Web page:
London: A passenger jet came within 300 feet of colliding with an unidentified flying object, an official probe has heard.
Despite an investigation, the UK Airprox Board - which examines reports of near misses - could not explain the ‘blue and yellow’ object which passed under the Airbus 320.
The incident happened on December 2 last year over Baillieston, east of Glasgow Airport, at around 3,500 feet.
The shocked pilot reported the collision risk as ‘high’.
The A320 was descending into Glasgow in clear conditions with the sun behind, when both the plane’s pilots saw an object around 100 yards away.
The board’s report said: “The object passed directly beneath before either of the crew had time to take avoiding action or had ‘really registered it’, although they both agreed that it appeared blue and yellow (or silver) in colour and was “quite large” with a small frontal area.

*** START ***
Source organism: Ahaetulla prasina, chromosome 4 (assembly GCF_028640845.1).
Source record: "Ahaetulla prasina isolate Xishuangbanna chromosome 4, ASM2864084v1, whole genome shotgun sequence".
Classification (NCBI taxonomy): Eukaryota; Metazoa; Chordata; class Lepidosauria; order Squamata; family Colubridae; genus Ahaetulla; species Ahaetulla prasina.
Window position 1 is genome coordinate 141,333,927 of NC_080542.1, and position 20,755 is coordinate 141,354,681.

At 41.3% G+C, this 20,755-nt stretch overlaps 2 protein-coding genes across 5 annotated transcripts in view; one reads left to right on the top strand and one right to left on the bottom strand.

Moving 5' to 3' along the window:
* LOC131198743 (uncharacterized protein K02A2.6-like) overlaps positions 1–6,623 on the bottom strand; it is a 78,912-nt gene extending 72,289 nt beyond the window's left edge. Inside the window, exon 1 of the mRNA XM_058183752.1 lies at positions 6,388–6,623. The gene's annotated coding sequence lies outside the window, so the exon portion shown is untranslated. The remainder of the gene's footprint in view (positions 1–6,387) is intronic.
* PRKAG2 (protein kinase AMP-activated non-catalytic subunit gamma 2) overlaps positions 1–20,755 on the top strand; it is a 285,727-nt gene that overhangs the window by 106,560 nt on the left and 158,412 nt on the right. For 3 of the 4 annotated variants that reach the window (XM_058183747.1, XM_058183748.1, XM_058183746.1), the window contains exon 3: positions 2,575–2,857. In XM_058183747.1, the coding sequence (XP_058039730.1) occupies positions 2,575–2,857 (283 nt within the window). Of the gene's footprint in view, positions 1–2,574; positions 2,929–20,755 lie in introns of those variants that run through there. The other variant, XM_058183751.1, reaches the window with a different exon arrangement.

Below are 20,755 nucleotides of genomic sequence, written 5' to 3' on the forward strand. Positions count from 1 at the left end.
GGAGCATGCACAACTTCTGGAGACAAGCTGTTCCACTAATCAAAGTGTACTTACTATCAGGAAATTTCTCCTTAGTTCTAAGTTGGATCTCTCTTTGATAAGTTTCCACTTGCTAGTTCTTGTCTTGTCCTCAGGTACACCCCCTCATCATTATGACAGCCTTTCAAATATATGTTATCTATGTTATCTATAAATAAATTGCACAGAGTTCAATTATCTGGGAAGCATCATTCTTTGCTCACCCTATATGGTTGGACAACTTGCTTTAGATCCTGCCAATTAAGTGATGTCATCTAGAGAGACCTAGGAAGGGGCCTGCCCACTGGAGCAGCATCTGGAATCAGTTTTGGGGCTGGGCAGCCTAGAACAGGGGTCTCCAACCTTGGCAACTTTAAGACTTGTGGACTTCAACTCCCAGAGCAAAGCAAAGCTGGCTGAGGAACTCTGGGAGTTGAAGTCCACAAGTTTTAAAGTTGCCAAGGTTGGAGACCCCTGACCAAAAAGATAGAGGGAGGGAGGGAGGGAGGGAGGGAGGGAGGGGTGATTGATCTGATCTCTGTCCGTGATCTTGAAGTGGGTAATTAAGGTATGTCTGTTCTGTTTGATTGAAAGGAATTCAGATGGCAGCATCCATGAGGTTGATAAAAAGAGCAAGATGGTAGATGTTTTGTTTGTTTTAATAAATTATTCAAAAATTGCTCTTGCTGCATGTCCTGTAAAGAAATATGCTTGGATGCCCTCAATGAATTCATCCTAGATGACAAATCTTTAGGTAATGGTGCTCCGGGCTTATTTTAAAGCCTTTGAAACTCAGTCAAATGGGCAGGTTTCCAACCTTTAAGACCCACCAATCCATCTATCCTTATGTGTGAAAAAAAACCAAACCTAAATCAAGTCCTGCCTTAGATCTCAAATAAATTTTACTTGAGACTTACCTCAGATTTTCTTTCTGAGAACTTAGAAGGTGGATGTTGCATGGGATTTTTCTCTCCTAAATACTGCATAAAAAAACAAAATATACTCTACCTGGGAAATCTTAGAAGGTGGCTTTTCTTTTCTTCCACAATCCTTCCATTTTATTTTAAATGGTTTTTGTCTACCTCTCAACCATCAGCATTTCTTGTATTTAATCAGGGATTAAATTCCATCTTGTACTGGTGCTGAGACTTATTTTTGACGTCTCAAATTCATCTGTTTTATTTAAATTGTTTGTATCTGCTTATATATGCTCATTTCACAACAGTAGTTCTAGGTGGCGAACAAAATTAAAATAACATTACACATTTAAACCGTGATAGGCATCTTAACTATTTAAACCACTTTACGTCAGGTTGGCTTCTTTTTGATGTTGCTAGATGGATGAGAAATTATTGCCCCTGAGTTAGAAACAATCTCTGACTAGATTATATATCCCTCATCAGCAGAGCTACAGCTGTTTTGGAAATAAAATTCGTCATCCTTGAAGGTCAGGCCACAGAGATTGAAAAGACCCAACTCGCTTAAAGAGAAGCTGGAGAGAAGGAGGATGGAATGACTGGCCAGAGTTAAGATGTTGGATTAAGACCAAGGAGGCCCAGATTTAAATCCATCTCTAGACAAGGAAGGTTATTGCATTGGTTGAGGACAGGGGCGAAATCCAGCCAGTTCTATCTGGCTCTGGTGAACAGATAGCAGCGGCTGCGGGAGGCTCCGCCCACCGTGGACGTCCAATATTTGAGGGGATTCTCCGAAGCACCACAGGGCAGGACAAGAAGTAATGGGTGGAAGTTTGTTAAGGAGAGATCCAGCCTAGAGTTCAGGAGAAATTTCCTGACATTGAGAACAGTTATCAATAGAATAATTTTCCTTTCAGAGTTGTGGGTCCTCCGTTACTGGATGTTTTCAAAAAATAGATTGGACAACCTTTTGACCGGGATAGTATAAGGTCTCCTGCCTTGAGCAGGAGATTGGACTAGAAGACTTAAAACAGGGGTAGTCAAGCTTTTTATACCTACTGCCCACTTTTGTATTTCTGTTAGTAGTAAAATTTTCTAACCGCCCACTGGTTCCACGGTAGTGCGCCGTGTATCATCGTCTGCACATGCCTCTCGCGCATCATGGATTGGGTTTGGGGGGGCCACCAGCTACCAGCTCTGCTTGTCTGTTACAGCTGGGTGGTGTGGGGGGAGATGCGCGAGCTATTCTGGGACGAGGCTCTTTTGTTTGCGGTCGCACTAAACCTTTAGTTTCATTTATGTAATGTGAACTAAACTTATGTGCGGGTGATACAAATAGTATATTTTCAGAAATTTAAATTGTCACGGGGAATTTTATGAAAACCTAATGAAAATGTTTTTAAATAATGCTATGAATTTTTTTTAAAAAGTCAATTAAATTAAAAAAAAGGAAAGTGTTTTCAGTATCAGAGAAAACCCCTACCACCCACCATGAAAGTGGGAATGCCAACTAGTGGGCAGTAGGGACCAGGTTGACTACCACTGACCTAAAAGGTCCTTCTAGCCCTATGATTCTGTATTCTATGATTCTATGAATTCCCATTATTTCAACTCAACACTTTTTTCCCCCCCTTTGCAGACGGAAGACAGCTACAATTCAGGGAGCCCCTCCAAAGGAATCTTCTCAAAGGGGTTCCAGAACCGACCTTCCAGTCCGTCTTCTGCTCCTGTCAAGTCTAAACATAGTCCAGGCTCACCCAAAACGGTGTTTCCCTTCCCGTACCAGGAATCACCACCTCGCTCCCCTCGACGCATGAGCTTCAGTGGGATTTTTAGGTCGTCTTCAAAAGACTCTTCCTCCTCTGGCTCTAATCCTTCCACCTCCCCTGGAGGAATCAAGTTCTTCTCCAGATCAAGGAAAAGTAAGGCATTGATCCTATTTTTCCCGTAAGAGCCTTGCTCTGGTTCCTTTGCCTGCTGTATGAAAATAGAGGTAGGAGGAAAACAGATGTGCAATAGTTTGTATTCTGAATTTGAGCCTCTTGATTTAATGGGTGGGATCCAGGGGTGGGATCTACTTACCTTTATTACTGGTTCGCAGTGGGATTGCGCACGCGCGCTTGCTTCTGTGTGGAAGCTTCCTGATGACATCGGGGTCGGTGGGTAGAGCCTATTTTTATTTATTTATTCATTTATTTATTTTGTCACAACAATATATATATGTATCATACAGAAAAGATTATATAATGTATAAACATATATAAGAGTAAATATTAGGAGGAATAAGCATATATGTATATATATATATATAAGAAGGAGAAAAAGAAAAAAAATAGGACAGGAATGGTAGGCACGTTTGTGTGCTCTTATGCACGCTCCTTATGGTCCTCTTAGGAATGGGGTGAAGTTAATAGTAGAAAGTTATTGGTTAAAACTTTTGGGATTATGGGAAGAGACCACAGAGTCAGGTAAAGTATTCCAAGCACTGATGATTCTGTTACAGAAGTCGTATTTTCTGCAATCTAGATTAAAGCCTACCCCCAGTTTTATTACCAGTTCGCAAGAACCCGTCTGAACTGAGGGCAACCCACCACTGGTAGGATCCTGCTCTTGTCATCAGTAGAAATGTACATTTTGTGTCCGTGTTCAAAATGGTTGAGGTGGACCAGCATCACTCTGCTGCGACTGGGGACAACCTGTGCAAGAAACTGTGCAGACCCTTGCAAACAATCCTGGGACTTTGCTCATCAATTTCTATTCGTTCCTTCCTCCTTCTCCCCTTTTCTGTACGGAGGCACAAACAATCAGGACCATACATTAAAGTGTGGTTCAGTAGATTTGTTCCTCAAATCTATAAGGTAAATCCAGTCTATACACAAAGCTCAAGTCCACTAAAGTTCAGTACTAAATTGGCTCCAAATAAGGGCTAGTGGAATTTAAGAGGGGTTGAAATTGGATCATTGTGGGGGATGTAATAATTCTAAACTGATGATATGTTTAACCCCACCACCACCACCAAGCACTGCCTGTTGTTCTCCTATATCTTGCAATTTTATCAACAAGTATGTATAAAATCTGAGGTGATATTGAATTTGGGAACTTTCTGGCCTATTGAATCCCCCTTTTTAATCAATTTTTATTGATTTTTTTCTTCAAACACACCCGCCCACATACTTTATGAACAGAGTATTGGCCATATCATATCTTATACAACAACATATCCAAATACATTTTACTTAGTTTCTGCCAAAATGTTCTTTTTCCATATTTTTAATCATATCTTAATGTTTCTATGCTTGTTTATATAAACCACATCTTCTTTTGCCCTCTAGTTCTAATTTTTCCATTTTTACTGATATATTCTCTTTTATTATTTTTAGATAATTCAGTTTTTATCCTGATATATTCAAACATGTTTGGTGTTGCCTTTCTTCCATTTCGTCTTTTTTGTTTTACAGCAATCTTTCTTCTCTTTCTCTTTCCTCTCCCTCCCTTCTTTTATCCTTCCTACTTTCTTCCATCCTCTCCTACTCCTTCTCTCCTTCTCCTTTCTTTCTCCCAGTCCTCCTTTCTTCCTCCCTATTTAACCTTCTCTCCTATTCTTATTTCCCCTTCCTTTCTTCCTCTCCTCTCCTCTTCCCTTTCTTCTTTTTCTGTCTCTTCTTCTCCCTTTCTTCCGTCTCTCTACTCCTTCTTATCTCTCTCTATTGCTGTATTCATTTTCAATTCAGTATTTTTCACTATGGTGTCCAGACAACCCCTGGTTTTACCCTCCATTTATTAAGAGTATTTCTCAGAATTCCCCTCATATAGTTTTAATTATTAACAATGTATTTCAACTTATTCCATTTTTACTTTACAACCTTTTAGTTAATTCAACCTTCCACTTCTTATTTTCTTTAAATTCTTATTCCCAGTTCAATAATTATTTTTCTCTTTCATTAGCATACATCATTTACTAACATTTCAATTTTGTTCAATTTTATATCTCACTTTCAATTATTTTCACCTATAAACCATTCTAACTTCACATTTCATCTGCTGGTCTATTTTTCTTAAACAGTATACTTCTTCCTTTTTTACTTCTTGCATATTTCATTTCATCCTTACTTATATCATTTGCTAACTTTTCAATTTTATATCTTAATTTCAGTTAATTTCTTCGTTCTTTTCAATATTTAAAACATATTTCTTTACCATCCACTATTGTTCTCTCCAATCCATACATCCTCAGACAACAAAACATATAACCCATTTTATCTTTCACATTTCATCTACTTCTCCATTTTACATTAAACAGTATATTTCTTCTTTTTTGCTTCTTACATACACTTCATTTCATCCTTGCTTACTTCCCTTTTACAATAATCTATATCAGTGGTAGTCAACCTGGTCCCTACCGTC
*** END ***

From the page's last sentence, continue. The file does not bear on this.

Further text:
“The controller stated he was not talking to anyone else in that area and nothing was seen on radar.”
In its report, the board dismissed a variety of possible explanations.
It said: “In the absence of a primary radar return, it was unlikely that the untraced aircraft was a fixed-wing or rotary-wing aircraft or man-carrying balloon.
“It was considered that a meteorological balloon would be radar-significant and unlikely to be released in the area.
“A glider could not be discounted but it was felt unlikely that one would be operating in that area, due to the constrained airspace and the lack of thermal activity due to low temperature.
“Similarly, the board considered that a hang-glider or para-motor would be radar significant and that conditions precluded them.
“Members were unable to reach a conclusion as to a likely candidate for the conflicting aircraft.”